It can be said that I have something of an obsession with watchdogs. There are about six posts on the subject on this site and I am working on a couple of ongoing hardware watchdog projects. I should have installed a watchdog on the Raspberry Pi that is hosting my home automation system before now, but better late than never.
There is a hardware watchdog timer built into the Raspberry Pi SOC (system on a chip). So it should be enabled to restart the Raspberry Pi if the operating system crashes. In addition, I want to monitor Domoticz to restart the system if it should stop working while the operating system remains intact. There are two pages on the Domoticz site on the subject.
The latter uses Monit to monitor Domoticz. This is a general solution which could monitor many additional services. I will look into this latter. For now, I want to implement the basics:
- Reboot if the hardware watchdog times out.
- Reboot if Domoticz hangs.
- Send an email notification when the system reboots.
There is much information on the Web but some of it is out of date (as this post will be soon enough). The lesson is to try to check things out before installing anything. A case in point, the watchdog kernel module is already installed in the latest Raspbian image (Stretch Nov. 2018) and nothing needs to be done to that effect.
However it is not operational. To check this, I ran the "forkbomb" script.
After a while, the Raspberry Pi froze, Domoticz ceased functioning and I could no longer open an ssh session. The only option was to turn the off the power and then power the Raspberry Pi back up. To recover from such a situation, install the watchdog service and edit its configuration file.
The first two lines were already in the file but they were comments, so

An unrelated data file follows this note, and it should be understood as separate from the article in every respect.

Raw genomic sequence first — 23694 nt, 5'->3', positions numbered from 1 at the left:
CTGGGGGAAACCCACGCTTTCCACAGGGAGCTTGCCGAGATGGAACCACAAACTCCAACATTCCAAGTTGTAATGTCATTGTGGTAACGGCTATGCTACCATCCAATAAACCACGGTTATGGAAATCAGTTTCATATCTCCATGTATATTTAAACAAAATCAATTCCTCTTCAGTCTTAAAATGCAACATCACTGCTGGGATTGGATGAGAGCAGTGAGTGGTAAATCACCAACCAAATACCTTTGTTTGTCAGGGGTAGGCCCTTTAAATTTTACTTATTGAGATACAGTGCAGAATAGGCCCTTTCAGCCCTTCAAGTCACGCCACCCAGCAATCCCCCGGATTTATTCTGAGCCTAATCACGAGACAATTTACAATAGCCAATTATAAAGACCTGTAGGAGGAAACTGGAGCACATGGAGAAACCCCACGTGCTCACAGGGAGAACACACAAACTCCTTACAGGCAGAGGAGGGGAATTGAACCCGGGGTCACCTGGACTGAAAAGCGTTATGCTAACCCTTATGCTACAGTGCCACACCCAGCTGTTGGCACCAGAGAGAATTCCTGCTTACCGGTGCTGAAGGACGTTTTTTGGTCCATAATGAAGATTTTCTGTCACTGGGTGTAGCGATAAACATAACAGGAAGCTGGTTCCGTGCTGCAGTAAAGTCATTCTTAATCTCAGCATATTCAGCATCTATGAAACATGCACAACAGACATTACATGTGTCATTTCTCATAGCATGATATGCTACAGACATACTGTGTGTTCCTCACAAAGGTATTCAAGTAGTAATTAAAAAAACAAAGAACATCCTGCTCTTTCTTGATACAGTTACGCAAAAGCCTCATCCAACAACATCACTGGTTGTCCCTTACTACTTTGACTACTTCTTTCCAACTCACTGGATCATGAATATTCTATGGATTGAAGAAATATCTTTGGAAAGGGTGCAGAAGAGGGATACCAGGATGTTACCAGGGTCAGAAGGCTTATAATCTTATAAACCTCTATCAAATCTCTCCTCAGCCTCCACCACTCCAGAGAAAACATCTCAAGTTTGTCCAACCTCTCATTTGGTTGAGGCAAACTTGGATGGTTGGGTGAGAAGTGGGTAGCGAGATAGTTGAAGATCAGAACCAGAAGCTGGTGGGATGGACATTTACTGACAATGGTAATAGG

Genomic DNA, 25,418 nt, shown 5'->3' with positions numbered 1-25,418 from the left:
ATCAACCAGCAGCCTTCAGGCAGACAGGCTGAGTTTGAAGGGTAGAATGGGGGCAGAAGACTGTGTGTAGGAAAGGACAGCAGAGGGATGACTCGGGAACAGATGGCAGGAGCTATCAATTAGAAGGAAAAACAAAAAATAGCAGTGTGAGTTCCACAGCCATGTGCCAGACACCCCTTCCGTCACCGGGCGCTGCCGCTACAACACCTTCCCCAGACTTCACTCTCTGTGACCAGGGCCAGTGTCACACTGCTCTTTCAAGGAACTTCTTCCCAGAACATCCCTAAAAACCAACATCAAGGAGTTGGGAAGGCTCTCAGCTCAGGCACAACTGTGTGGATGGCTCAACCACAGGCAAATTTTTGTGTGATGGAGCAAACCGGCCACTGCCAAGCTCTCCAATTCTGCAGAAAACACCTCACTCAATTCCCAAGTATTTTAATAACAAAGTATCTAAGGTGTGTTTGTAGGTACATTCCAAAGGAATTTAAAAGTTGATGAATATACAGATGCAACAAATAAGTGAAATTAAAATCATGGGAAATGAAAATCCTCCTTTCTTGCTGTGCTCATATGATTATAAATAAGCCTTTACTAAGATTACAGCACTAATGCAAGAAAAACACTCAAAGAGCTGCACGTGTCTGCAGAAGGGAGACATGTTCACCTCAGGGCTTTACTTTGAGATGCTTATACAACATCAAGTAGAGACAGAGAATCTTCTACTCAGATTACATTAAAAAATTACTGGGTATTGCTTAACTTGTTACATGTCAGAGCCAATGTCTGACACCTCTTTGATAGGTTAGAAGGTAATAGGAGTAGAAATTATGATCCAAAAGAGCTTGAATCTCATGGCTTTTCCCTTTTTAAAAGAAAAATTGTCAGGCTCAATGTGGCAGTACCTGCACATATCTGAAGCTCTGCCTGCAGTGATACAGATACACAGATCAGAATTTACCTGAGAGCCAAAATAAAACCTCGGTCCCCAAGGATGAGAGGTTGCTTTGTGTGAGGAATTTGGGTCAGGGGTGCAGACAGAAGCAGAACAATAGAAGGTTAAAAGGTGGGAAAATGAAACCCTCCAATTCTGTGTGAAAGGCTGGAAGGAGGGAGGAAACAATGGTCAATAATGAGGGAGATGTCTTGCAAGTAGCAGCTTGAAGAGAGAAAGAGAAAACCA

the leading "#" at start of those two lines to make it effective. The third
line, about the timeout, is necessary because
watchdog sets the
timeout to 60 seconds and the Raspberry Pi watchdog timer only supports a 15
second timeout. If the line is not put in then the following error will be
Many thanks to Florian Harr for this fix. Next, start the watchdog daemon and verify that everything is working correctly.
Running the "forkbomb" again showed that the watchdog is effective. After a while the open session froze, but eventually, the Raspberry Pi rebooted and a new ssh session could be opened. Looking at the log it was possible to see when the watchdog bit.
Interestingly, it looks like
watchdog could send a message
about the shutdown using
sendmail which could be the
answer to my third desire. I used a different approach as will be seen later.
For now, let us look at how to monitor Domoticz.
I followed the lead in Setting up the raspberry pi watchdog but without
turning on the Domoticz log. Instead the Linux trick of "touching" an empty file to update its
last modified date on a regular basis will be the way to "feed" the
watchdog. All it takes it a simple Luas script that will be executed
every minute by Domoticz.
Check the file time on a regular basis to ensure that it is updated every minute.
The watchdog configuration file has to be updated. Two lines at the top need to be changed.
Stop and restart the watchdog service and then wait over five minutes (300 seconds) to ensure that the system is not rebooted. Then stop the Domoticz service and the Raspberry Pi should be rebooted in about five minutes.
Heed the warning about reboots. [b]e sure to remember this when stopping the domoticz service by hand!.
So what about email notification? Again, I will use the approach proposed
in the first reference. It simply sends an email each time the Raspberry Pi
is rebooted. This is simpler than having
watchdog do it. I am
sure the latter is possible and it would then be possible to send a
different email pointing out the reason for the reboot. Something to do
In section 3. Mail Alert Using
syslog of a recent post
I modified a short Python script to send a set email. I decided to reuse
that script making it a bit more versatile. This avoids installing
sendmail which does look like a rather formidable task.
Here is the Python 3 script.
Downloadable version: pymail.
The script is saved as the file
pymail in the
pythons directory of the
pi home directory. The
last bit is to add a
cron task to send the email at reboot
As can be seen there was already a task performed at reboot but it does not matter if another is added. I did impose a minute wait period before sending the message. That may be excessive, but initially there were problems in sending the email.